As predicted, wine giants Southcorp and Rosemount Estates pulled the trigger on a deal on Tuesday in Australia to merge the two companies and put the Rosemount management team in charge. Southcorp issued 94.3 million shares at A$5.50 (about US$2.87) per share to acquire Australia's largest family-held wine company for A$1.49 billion ($778 million). The price includes some A$90 million ($47 million) of debt.
The merged company becomes the largest wine group in Australia, with sales of about A$1.1 billion ($575 million), more than BRL Hardy or Beringer Blass, the wine company formed by Foster's Brewing Group's $1.5 billion acquisition of California's Beringer Wine Estates last year. Revenue expectations were higher, but on Tuesday in Australia, Southcorp announced a 12.3 percent drop in half-year profits to A$80.3 million ($42 million). Southcorp's share price rose on the merger news, however -- although Standard and Poor's reportedly revised its ratings outlook on the company from stable to negative.
The publicly held Southcorp had been rumored to be facing a possible takeover bid from British drinks giant Allied Domecq. Southcorp owns such high-profile brands as Penfolds, Lindemans, Seaview, Seppelt and Wynns Coonawarra, and is involved in two joint-ventures: La Perouse, in France's Languedoc-Roussillon region, and Seven Peaks, in California's Central Coast. Its 15,000 acres of Australian vineyards make it a production powerhouse.
Rosemount, founded and owned by the Oatley family, produced 4.5 million cases in 2000 from more than 5,000 acres of vineyards it owns in several Australian wine regions. It's currently the second best-selling Australian brand in the United States, according toImpact Databank. And last fall, Rosemount formed a joint venture with Robert Mondavi Winery of California to produce and market two new lines of California and Australian wines.
"Rosemount is an excellent strategic fit with Southcorp and also delivers significant cost savings and synergies through the consolidation of the two businesses," said Rick Allert, chairman of Southcorp.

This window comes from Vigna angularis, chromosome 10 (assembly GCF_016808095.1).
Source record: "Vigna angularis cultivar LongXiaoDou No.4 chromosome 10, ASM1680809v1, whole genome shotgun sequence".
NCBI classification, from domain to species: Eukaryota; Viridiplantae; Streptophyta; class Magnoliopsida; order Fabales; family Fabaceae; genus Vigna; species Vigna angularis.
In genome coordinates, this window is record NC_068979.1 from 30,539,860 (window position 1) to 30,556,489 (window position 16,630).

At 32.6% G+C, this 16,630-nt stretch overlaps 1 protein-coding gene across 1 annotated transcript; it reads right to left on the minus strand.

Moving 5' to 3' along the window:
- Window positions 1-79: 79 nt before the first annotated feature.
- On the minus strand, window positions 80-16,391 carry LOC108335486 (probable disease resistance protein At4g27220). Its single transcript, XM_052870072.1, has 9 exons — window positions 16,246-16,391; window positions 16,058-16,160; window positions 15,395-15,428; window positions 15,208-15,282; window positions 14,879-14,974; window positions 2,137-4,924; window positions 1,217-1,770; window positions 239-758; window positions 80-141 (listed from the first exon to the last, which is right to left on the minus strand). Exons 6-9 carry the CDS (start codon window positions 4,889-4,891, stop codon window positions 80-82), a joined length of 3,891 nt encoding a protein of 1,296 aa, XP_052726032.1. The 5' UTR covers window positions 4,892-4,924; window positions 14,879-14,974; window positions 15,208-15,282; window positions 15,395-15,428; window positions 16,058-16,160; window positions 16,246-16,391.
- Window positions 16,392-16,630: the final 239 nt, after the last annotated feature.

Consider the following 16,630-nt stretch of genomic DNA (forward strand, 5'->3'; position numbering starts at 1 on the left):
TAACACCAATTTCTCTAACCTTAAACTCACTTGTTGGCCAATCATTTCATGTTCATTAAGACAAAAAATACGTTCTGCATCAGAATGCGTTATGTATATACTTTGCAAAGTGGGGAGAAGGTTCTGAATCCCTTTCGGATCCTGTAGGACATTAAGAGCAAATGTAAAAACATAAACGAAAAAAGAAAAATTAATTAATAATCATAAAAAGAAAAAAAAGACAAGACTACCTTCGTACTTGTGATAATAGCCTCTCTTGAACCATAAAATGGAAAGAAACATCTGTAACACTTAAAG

With Lindemans and Rosemount, the combined company will have two of the top 10 imported wine brands in the United Kingdom and the United States, a bigger key to the deal than the best-known brand in the mix, Penfolds. Penfolds makes Grange, Australia's most famous wine (the 1990 vintage was Wine Spectator's Wine of the Year in 1995), but it also produces under-$10 wines that rate as Wine Spectator Best Buys. Rosemount is best known for its "diamond-label" Shiraz, a perennial Best Buy, but it also makes Balmoral, a top-level Syrah, and Roxburgh, a highly regarded Chardonnay.
As expected, Keith Lambert, CEO of Rosemount, will be in charge of the new company. Lambert and Rosemount chairman A.G. (Sandy) Oatley join the Southcorp board of directors immediately, and Rosemount founder Robert Oatley is expected to join the board later this year and become deputy chairman. Lambert has assembled a management team that will include key Southcorp executives, as well as individuals from the Rosemount organization. Rosemount managing director Chris Hancock is heading the transition effort.
"Keith and I will start going around and speaking with everybody from the grass roots up to the top, starting immediately," Hancock said by telephone from Sydney, where both companies have their wine headquarters. "I don't anticipate any real issues. This is not a slash-and-burn kind of thing. It's a very synergistic combination, and we sense a lot of good will."
No jobs are expected to be lost in the transition, Hancock emphasized. "We expect everyone's efforts to be required by extra growth," he said.
Rosemount winemaker Philip Shaw will share the position of chief winemaker with Southcorp's John Duval, who currently holds the title. Duval will be responsible for all of Penfolds' wines, and Shaw will manage the rest of the winemaking team for all the other brands, Hancock said. They will both report directly to Lambert.